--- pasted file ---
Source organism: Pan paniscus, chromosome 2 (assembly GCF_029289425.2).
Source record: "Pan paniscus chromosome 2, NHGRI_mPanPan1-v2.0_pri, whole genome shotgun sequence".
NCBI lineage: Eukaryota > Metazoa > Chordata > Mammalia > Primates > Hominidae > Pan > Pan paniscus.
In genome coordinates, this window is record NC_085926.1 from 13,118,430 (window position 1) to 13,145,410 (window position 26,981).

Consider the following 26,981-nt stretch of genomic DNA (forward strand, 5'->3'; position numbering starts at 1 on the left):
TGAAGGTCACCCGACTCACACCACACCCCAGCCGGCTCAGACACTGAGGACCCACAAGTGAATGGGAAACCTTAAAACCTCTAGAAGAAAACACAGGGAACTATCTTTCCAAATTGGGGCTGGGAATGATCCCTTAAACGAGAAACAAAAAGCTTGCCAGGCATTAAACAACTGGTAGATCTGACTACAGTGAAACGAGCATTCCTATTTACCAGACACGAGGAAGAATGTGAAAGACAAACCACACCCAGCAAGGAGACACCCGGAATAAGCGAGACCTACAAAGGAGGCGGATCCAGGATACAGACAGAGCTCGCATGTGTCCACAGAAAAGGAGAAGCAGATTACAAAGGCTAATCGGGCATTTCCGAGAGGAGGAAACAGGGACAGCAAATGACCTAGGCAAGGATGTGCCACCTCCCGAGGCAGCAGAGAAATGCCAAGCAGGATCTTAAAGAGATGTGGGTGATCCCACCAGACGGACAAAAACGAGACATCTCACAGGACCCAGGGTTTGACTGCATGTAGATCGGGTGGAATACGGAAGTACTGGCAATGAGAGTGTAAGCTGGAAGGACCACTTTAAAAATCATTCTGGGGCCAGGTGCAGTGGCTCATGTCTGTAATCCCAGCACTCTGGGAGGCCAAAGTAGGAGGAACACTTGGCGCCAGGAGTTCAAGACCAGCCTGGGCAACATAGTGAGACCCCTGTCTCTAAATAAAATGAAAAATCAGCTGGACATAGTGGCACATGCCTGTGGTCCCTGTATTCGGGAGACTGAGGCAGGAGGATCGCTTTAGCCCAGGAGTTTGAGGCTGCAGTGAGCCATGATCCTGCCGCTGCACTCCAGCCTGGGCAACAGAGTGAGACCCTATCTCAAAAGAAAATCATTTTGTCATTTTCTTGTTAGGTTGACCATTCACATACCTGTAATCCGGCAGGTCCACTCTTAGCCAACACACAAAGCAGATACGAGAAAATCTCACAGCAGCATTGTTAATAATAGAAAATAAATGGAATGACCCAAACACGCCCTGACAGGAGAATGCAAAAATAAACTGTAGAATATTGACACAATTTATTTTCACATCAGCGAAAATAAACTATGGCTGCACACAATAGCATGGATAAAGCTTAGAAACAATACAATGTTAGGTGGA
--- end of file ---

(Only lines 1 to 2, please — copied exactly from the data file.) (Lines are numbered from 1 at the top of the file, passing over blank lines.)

Source organism: Pan paniscus, chromosome 2 (assembly GCF_029289425.2).
Source record: "Pan paniscus chromosome 2, NHGRI_mPanPan1-v2.0_pri, whole genome shotgun sequence".